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DRPS : Course Catalogue : Edinburgh College of Art : Architecture and Landscape Architecture

Postgraduate Course: Topics in Environmental Humanities (ARCH11246)

Course Outline
SchoolEdinburgh College of Art CollegeCollege of Arts, Humanities and Social Sciences
Credit level (Normal year taken)SCQF Level 11 (Postgraduate) AvailabilityAvailable to all students
SCQF Credits20 ECTS Credits10
SummaryThe Environmental Humanities is an exciting area of research that demonstrates the importance of arts and humanities scholars engaging with environmental debates. It explores what kinds of contributions the arts and humanities can make to efforts to respond to key environmental issues. It challenges the fundamental concepts we use to understand the environment, while also taking better account of the ways that humans are always entangled in more-than-human worlds.

The aim of our course is to explore these two aspects of the environmental humanities by developing complex accounts of environmental problems and challenging the fundamental anthropocentrism of much of humanities thinking. Each year we will do this through a focus on a topic that is at the forefront of the area.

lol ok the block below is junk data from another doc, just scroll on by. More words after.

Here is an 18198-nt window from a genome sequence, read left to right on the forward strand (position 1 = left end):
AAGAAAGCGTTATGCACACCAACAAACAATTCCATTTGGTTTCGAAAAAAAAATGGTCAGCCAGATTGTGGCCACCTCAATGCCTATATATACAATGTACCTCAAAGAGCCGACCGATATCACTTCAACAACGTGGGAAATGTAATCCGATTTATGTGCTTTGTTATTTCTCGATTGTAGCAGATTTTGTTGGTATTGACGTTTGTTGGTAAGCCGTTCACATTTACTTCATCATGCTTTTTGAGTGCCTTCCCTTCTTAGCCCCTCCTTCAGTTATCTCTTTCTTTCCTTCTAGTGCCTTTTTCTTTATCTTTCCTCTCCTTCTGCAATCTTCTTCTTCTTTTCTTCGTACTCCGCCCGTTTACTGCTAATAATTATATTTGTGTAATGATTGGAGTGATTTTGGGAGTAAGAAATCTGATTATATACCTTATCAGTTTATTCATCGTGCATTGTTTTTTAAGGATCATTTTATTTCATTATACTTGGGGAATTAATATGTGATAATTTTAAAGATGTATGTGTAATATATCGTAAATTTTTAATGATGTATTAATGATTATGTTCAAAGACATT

Course description Topics in Environmental Humanities will introduce you to a range of research areas within the field and connect them with contemporary environmental and social issues. These will be updated regularly and will be guided by the course organiser¿s current research focus.

Previously we have looked at ¿Untimely Environments¿; ¿Living in the Ruins¿; and ¿Whose Apocalypse?¿. Areas of study within environmental humanities that we cover can include work from critical animal studies, critical plant studies, extinction studies, discard studies, proposed alternatives to the Anthropocene, land based pedagogies and more.

We will accompany key readings from these areas with texts that open up humanities approaches to issues such as climate change, resource depletion, long-term pollutants, extinctions, food and water security, climate justice, and decolonisation.

Feel free to contact the course organiser ahead of the start of the course for specific information and reading suggestions if you would like more details for the upcoming year.

The course consists of weekly seminars of two hours¿ length. Each week we will discuss a set of key readings, in order to identify their central points, their strengths and weaknesses, and what they add to our understandings of the Environmental Humanities.